By working with the diamond exploration company, De Beers, the researchers gained access to material sampled from a kimberlite pipe in the southern part of Baffin Island, Canada's largest island and the fifth-largest island in the world. Kimberlite pipes are considered the earth's vertical superhighways because they bring molten material — and diamonds — to the surface from the depths of 150 to 400 kilometers (93 to 248 miles).

“For researchers, kimberlites are subterranean rockets that pick up passengers on their way to the surface,” explained University of British Columbia geologist Maya Kopylova. “The passengers are solid chunks of wall rocks that carry a wealth of details on conditions far beneath the surface of our planet over time.”

Kopylova said the samples from Baffin Island's Chidliak Kimberlite Province bore a mineral signature that matched other portions of the North Atlantic craton.

“Finding these 'lost' pieces is like finding a missing piece of a puzzle,” said Kopylova, who outlined the findings in the Journal of Petrology. “The scientific puzzle of the ancient Earth can’t be complete without all of the pieces.”

The geologist explained how the university/private sector relationship provides a valuable win-win for both parties. The university benefits because its researchers and grad students get access to core samples that are very valuable and very expensive to retrieve.

The university, in turn, provides the diamond exploration company with information about the deep diamondiferous (diamond-bearing) mantle — details that will contribute to a successful mining operation.

Credits: Baffin Island by BrettA343 / CC BY-SA. Map by Connormah / CC BY-SA.

Monday, March 23, 2020

Chicago-Area Nurse Takes Break from Heroic Work to Accept Marriage Proposal

As the clinical leader of Edward Hospital's Pulmonary Medicine Unit in Naperville, IL, Juliette Blondis has been working long, stressful hours treating patients with the COVID-19 virus. On Thursday — the first day of spring — her boyfriend, Bryan Goshorn, surprised the nurse with a marriage proposal on the front lawn outside of her workplace.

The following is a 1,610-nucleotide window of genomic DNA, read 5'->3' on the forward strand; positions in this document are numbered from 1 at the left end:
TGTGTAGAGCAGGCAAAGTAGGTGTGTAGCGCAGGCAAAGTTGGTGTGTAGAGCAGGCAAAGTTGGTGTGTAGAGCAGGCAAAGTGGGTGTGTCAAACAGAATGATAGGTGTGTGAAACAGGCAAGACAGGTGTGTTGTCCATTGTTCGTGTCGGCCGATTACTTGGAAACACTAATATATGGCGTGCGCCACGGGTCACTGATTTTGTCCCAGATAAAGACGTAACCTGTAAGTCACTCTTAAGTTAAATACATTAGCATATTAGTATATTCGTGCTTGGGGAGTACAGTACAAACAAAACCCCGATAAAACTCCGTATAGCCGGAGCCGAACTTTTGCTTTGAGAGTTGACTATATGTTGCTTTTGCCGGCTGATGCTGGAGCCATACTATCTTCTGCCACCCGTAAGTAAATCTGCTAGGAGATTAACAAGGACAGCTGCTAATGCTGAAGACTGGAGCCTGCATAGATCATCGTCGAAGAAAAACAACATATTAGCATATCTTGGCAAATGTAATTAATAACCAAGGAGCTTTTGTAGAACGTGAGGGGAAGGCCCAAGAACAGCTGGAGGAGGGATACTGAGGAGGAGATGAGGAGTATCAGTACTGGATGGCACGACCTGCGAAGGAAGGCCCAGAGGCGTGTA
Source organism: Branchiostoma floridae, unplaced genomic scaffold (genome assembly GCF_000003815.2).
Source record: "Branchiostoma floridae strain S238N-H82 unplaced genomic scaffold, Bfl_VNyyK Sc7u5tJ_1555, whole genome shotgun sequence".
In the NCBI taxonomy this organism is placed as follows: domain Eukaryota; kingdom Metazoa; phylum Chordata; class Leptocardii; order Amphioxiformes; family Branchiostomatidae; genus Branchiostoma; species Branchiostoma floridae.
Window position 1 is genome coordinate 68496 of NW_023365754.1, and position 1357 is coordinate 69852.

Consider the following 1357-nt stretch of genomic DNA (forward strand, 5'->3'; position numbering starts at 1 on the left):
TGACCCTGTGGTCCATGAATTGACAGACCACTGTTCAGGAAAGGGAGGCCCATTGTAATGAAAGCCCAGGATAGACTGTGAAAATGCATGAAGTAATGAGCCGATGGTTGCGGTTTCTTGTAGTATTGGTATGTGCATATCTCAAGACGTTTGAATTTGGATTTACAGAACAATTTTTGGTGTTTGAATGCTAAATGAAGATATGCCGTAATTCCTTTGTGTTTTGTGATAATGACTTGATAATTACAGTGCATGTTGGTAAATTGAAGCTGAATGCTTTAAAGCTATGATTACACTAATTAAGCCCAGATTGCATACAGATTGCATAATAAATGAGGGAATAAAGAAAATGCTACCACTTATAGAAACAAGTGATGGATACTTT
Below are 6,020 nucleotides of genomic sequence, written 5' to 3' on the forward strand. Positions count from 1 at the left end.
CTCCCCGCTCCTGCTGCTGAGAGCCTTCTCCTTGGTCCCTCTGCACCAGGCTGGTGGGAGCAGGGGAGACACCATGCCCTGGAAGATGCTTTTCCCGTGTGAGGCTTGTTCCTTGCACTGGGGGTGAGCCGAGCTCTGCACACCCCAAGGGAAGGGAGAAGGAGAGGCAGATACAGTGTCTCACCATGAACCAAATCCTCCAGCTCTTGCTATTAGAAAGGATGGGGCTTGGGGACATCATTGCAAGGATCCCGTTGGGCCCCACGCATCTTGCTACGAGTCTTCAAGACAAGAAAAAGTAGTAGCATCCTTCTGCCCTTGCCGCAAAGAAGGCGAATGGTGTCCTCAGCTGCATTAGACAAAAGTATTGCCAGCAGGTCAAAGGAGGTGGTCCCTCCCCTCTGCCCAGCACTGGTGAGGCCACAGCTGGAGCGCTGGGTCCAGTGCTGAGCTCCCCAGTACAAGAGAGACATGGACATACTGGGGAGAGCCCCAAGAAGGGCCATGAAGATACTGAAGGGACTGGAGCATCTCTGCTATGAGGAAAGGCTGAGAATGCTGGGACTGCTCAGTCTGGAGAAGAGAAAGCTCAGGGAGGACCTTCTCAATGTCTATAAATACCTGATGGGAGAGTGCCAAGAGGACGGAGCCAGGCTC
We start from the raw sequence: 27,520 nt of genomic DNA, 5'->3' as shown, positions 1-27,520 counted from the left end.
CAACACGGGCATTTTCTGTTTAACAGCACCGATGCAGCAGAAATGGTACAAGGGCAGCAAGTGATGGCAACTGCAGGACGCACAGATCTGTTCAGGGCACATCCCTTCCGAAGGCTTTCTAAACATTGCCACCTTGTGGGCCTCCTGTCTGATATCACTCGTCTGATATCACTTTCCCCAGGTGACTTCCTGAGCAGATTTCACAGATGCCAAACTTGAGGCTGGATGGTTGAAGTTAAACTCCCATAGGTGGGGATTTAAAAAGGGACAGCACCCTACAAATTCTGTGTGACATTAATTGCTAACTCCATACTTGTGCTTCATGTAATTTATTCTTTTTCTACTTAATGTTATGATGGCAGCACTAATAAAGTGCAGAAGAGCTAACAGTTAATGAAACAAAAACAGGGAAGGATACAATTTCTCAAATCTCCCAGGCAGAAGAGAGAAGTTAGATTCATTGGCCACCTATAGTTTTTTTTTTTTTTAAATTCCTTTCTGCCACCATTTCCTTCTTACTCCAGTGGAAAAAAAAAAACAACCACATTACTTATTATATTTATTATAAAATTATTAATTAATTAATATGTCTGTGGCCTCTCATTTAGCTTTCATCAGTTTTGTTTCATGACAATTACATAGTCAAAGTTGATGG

The couple had scheduled a romantic getaway, and Blondis had a hunch that Goshorn would pop the question, but those plans had to be scrapped because of the global pandemic.

Undaunted, Goshorn devised a way to surprise his now-fianceé while brightening the spirits of the hospital crew and its patients. He selected the first day of spring because it symbolizes rebirth, new beginnings and new adventures. He chose the front lawn because the hospital is allowing no visitors.

Goshorn drove Blondis to work on Thursday morning, but rang her cell phone a few minutes after she got into the building, claiming she had left something in the car. When she emerged from the building, Goshorn greeted her with a bouquet of flowers.

“He walked me out to the lawn and got down on one knee and proposed,” Blondis told the Naperville Sun.

She said, "Yes," shared a hug with her new fiancé and then went back to tending her patients.

“l love my job at Edward and am a very positive person,” she added. “These past two weeks have been incredibly stressful and my whole team has had a lot going on. This was definitely a bright light in everyone’s day.”

Blondis, 49, and Goshorn, 42, weren't the only ones uplifted by the beautiful moment. One of Blondis' patients watched from her window and later told Blondis that it was the highlight of her day. Doctors, nurses and other patients were excited to hear the big news and asked to see her new ring.

Goshorn noted that it's important to acknowledge the dedication of health providers on the front lines.